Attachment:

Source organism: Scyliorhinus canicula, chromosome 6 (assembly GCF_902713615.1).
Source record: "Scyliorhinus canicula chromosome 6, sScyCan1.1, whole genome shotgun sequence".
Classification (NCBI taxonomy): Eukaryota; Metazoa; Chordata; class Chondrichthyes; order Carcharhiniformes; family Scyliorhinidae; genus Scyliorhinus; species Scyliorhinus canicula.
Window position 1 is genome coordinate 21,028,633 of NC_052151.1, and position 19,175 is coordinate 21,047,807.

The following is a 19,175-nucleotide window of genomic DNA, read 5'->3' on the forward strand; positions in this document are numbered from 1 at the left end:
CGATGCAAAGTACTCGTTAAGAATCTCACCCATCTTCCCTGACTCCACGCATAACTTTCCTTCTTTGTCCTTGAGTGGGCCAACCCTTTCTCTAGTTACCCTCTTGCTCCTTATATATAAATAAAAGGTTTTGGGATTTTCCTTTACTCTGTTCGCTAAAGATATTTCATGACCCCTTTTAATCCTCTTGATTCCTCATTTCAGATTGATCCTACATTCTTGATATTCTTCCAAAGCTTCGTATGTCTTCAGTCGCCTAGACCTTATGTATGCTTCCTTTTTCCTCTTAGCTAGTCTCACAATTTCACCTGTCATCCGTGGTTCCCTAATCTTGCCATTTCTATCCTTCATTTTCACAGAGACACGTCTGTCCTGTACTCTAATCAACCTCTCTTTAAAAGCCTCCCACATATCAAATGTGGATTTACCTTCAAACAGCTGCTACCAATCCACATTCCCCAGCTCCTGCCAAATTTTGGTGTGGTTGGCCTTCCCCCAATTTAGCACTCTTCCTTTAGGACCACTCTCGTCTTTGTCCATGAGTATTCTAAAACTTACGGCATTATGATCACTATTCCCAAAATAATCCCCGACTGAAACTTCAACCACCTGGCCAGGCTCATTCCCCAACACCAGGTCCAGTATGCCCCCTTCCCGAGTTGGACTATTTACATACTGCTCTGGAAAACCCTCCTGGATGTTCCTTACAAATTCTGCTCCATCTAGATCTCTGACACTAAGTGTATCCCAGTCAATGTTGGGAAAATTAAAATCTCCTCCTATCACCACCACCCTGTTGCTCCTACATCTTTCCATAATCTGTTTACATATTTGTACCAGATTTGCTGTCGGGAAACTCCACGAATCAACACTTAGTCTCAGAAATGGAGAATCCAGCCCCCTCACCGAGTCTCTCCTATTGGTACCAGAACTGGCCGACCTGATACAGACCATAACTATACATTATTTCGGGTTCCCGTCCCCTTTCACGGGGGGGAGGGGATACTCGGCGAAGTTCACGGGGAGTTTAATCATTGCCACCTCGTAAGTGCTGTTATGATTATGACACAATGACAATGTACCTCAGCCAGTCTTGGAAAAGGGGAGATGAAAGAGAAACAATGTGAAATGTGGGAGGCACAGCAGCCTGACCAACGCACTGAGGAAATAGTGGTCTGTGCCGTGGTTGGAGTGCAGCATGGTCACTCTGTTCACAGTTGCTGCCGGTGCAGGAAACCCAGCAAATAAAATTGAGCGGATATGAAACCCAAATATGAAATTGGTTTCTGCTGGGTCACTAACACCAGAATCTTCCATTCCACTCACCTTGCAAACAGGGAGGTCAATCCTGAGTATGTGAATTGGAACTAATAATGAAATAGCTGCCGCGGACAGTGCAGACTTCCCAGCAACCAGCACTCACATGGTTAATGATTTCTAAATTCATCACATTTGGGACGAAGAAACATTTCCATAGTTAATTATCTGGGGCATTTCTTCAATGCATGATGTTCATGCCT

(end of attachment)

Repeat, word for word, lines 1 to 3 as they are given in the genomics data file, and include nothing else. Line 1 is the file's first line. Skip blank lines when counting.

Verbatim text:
Source organism: Scyliorhinus canicula, chromosome 6 (assembly GCF_902713615.1).
Source record: "Scyliorhinus canicula chromosome 6, sScyCan1.1, whole genome shotgun sequence".
Classification (NCBI taxonomy): Eukaryota; Metazoa; Chordata; class Chondrichthyes; order Carcharhiniformes; family Scyliorhinidae; genus Scyliorhinus; species Scyliorhinus canicula.